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February 22, 2002
Friends and Clients
© 2002, Douglas E. Welch
If you work in a high-tech career long enough you are bound to develop relationships. Work for your clients long enough and you will probably make a few friends among them. In some cases, your friends might even become your clients. This has been the case with more than a few of my friends and clients and vice versa. Whichever way these relationships occur, it is important to remember that, friends or not, it is still a business relationship. Here are a few guidelines that can help you walk the fine line between friend and client.
Regardless of whether you are working for a regular client or a friend-client, payment, in some form, should always be expected and offered. Placing a value on your work is very important and will help you develop your career. It is unfortunate, and unintended in most cases, but people can discount the importance of your work if you give it away for free. If you want your friends to respect you and your work, you need to charge them for your services.
That said, I can and do offer a discount to my friends, or offer to barter for their services, something I wouldnt offer to an average client whom I just started working with. If I am going to go to a friend's house, hang out and have lunch or dinner, I will charge them for no more than the actual time. In some cases, I might even just charge them a token fee of 1/2 hour if it is something small and simple. These decisions are made on an ad hoc basis depending on the situation and the people. You will need to evaluate your own decisions using your own guidelines, but hopefully my experiences can offer you some insight.
Despite all this talk about money I do donate my time quite regularly. My last big volunteer project was a series of Internet classes at my local library. I gave these classes every 2 weeks for almost 5 years. It was a wonderful experience and I think you are well served by donating a bit of your time to good causes. I met many wonderful people and felt that I opened the door to the Internet for hundreds of people that attended. Whats more, I even developed several long-term clients from those classes, even though I never presented a hard sell, heck, even a soft sell, for my computer services. I believe, what goes around comes around. Do a bit of good for others and it will come back to you.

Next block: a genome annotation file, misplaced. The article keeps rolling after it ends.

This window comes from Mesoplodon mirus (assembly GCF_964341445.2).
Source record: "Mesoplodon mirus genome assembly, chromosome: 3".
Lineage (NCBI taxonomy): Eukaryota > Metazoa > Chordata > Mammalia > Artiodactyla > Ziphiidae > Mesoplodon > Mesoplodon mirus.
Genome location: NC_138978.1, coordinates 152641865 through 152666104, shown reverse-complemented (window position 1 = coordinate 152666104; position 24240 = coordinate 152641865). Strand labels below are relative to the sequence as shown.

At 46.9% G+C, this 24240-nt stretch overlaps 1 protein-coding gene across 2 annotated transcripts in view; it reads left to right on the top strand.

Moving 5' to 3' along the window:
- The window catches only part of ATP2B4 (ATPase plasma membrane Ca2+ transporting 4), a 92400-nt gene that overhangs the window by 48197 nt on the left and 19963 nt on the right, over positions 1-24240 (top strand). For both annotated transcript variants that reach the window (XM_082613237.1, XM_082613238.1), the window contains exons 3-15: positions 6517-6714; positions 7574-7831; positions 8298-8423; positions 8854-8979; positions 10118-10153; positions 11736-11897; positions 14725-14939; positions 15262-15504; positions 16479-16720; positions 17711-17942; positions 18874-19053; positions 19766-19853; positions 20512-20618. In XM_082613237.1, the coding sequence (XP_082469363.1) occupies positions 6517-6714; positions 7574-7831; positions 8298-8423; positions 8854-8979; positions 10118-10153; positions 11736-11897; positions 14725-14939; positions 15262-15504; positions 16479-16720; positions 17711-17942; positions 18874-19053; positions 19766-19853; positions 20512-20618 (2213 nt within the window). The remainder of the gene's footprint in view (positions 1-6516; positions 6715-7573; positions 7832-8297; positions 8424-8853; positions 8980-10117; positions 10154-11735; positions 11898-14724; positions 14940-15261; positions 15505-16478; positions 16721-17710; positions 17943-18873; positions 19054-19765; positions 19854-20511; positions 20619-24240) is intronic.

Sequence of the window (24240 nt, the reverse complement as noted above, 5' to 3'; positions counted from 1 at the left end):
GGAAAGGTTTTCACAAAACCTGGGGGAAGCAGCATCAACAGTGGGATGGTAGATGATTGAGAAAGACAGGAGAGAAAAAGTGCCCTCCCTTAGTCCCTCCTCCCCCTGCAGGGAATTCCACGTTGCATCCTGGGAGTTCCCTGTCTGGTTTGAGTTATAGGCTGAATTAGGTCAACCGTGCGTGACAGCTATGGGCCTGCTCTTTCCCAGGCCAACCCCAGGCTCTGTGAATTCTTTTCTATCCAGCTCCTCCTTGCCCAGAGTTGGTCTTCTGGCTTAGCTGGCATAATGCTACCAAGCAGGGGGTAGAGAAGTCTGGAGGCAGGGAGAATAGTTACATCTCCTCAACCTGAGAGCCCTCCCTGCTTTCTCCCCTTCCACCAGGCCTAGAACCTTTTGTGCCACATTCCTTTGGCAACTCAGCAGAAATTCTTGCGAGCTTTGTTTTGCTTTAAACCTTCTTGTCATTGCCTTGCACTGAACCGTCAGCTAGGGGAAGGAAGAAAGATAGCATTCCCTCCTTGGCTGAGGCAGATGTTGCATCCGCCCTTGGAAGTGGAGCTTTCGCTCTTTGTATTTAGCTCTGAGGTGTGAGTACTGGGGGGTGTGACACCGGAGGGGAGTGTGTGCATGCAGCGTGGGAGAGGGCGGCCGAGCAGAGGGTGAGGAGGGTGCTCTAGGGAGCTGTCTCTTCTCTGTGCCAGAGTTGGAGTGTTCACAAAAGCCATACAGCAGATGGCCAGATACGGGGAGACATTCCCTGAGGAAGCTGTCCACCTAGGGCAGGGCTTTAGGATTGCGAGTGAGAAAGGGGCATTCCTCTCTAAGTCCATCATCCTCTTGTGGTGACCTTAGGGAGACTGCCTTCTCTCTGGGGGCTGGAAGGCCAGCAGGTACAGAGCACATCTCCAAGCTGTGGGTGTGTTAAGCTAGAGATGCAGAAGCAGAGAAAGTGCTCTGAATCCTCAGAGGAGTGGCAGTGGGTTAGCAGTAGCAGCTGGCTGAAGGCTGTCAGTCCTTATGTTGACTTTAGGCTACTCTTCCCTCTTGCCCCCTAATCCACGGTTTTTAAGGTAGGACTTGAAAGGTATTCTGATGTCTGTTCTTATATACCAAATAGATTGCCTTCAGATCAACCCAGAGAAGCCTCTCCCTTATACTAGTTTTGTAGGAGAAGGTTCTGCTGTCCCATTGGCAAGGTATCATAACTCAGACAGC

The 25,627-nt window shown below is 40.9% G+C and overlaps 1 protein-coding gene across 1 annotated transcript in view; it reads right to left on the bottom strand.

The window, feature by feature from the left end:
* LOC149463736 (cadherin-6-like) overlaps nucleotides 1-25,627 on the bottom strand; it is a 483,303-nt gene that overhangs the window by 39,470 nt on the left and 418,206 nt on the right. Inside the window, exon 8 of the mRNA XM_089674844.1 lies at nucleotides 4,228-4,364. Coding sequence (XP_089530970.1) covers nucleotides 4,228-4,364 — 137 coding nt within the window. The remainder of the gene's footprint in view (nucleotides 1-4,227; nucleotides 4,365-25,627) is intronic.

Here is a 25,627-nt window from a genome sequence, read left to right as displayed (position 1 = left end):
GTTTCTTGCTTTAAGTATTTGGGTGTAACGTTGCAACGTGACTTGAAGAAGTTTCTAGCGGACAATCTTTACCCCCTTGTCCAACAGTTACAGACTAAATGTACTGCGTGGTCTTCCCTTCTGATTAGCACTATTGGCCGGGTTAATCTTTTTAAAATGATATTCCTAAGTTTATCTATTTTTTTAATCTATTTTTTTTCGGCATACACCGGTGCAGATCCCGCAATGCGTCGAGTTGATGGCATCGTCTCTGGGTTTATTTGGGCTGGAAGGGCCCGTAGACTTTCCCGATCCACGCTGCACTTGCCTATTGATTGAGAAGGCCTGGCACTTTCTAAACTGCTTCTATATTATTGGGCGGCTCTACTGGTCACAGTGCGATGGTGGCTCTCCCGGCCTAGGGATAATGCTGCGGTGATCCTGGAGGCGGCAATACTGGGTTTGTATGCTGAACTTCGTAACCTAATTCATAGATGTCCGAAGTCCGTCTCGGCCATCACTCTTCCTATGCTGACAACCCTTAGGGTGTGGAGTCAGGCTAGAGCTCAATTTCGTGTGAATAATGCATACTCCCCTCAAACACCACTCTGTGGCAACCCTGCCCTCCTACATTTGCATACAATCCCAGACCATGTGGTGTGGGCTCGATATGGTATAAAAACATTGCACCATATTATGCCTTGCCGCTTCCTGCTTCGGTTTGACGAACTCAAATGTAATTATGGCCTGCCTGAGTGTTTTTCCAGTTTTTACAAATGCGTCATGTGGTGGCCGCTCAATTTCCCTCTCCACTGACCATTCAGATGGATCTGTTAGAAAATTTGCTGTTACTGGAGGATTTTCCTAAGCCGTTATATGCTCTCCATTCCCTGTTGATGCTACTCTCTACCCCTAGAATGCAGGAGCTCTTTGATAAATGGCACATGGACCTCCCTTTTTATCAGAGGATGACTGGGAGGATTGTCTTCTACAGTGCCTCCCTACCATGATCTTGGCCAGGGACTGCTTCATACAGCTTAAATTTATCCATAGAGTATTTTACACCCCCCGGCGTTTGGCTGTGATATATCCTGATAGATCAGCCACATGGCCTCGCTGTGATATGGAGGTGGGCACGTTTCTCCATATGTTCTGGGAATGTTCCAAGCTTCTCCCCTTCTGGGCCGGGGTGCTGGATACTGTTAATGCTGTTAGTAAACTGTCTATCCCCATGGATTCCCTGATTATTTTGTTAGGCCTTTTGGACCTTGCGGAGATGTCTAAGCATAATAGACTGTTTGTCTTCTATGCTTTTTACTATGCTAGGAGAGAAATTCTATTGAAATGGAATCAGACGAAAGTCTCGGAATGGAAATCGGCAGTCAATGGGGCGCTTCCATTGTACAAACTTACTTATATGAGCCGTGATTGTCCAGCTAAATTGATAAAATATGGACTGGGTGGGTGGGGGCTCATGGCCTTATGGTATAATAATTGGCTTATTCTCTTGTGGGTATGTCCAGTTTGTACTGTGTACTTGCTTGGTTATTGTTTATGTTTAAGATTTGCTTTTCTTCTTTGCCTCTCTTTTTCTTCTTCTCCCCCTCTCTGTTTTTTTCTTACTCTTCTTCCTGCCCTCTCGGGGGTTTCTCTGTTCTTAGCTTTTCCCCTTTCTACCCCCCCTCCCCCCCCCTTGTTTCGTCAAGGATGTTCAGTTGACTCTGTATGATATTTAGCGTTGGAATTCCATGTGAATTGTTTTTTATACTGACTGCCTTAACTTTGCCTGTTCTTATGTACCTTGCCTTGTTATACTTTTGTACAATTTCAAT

Business is business
If you are working for a friend-client, it is important to behave as you would with any other client. While I might be more casual with a friend-client, I concentrate on getting the work done first, and then socializing. After all, they are paying you for your time, so you shouldnt waste it. This is not to say that you cant joke around and be friendly, but be aware, if you spend too much time on socializing you are going to have to give them a break on your fee, charging them only for the time worked. I believe that is only fair. There is a possibility that they might not respect your work as much if you spent a lot of time joking around. It is a fine line to walk.
While I hate being judged by the way I dress, and absolutely detest formal offices, I do maintain a certain level of business wear that my clients come to identify as "Doug Work Wear". If I am visiting a friend on business I maintain my business wear, even if we will be "hanging out" afterwards. I feel I owe them the same respect as any other client and so I dont dress down just because I am with a friend.
Finally, there are times when you will only be visiting your friend-client for work and not socializing. Usually these are emergency calls, but sometimes their busy schedule or yours dictate this. In these cases, it is important to get in, get it done and get out. Dont linger and talk about the kids or their work. You can always get together later when you both have the time and energy to "hang out" as friends.
Clients become friends and friends become clients, but maintaining a few simple rules can help you navigate the channel between both. Friends should show a certain amount of respect for your work and you should show respect for them as clients. Out of this respect can grow some wonderful relationships and greatly improve your satisfaction with your high-tech career.
about this column.
Douglas E. Welch is a freelance writer and computer consultant in Van Nuys, California. Readers can discuss career issues with other readers by joining the Career Opportunities Discussion on Douglas' web page at: http://www.welchwrite.com/dewelch/ce/
He can reached via email at email@example.com
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